by Dave Nelson
Less well-known than the other ancient cradles of wine-drinking, Georgia is home to the earliest archaeological evidence of intentional cultivation of grapes to produce wine. Whether the region truly is "the" birthplace of viticulture, the inhabitants of this small mountainous nation (about the size of Louisiana) nestled in between Russia and Turkey, have been making wine for a long time.
As in, about 8,000 years.
Georgia is an iconoclastic and fiercely independent nation. Its language is linguistically unrelated to any other in the world, and its history is full of stories of courageous rebellion against much larger nations. Similarly, its wine comes in hundreds of styles (many of them sweeter than what's currently fashionable) and is made from unique indigenous varieties.
Today we fire up a dry red made from the saperavi grape, one of the few Georgian varieties that's made into wine all on its own, rather than being blended with other grapes.
The color is dark ruby, the aroma not particularly pleasant. There's ripe fruit in there somewhere, but it's nearly obliterated by a sharp, sappy greenness. (Not to put too fine a point on it, but the smell is reminiscent of a less-than-ripe chambourcin from Missouri.) Some odd vinyl odor pokes its way through, too.
Unfortunately, it's even less pleasant to taste. Again, there's fruit flavor, but it quickly disassembles into a strange combination of harsh acidity, rough tannin and accidentally inhaled hair spray.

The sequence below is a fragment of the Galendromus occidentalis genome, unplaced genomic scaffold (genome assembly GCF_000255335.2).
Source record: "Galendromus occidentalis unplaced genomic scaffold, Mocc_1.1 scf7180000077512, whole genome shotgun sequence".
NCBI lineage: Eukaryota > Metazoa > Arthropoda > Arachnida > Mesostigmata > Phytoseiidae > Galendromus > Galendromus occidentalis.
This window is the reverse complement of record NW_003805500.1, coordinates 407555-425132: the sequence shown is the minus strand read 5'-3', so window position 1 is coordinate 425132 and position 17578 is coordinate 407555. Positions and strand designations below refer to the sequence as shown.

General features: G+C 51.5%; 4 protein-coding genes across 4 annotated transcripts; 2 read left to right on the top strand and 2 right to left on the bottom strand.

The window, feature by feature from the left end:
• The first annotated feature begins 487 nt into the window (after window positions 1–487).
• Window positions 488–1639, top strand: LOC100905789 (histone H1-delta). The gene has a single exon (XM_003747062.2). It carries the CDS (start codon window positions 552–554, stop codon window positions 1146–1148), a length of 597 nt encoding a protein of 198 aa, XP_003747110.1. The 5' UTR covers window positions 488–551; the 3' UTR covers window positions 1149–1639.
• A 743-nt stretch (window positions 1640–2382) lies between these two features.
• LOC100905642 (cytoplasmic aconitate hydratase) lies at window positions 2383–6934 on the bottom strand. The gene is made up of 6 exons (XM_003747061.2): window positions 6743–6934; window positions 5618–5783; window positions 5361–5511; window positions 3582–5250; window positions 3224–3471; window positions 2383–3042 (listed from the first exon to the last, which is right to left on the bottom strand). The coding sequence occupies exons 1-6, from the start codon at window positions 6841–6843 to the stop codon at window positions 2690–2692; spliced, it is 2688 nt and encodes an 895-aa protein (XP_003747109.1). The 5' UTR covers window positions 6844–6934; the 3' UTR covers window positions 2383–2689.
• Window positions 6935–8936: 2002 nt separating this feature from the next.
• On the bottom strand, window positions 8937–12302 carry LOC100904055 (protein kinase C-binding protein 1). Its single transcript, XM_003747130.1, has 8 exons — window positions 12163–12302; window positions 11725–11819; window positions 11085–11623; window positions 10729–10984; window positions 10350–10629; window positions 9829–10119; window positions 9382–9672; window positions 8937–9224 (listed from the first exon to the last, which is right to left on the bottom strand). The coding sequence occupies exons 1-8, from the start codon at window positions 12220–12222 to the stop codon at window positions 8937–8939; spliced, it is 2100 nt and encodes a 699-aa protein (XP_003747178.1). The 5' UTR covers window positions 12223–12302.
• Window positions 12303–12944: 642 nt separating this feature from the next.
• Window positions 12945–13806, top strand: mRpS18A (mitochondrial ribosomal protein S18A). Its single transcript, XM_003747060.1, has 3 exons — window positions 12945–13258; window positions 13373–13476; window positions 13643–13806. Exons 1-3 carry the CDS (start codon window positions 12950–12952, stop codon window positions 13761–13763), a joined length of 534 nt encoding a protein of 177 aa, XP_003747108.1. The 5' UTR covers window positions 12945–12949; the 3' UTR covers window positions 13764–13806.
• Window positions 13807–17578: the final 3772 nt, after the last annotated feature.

The bottle shows no signs of being damaged in transit; it's likely this is just a crappy wine.
The verdict: Swill
Saperavi is indigenous to the Kakheti region of Georgia from whence today's wine came. It's the most important of the Georgian red grapes in part because it is a teinturier grape, i.e., it has red flesh as well as red skin. (Most "red" wine grapes are white inside, so all of the color comes from soaking the skins in the juice.)
Teinturier grapes -- alicante bouschet is the variety most commonly found in both California and France -- darken the color of wine substantially, even in small doses. Saperavi is rare in that it's made into a varietal wine all on its own. If today's wine is truly representative, it might be the case that saperavi simply doesn't taste good.
Of course, a sample size of one is no condemnation of Georgian wine, nor saperavi. It's worth trying another -- though not from this producer.
"Thrill or Swill?" aims to expand wine drinkers' horizons -- including Gut Check's. If you have been curious about a grape or wine and want Gut Check to try it, let us know via the comments thread. If we can find it (and if we can afford it), we'll buy us a bottle, yank the cork and report back.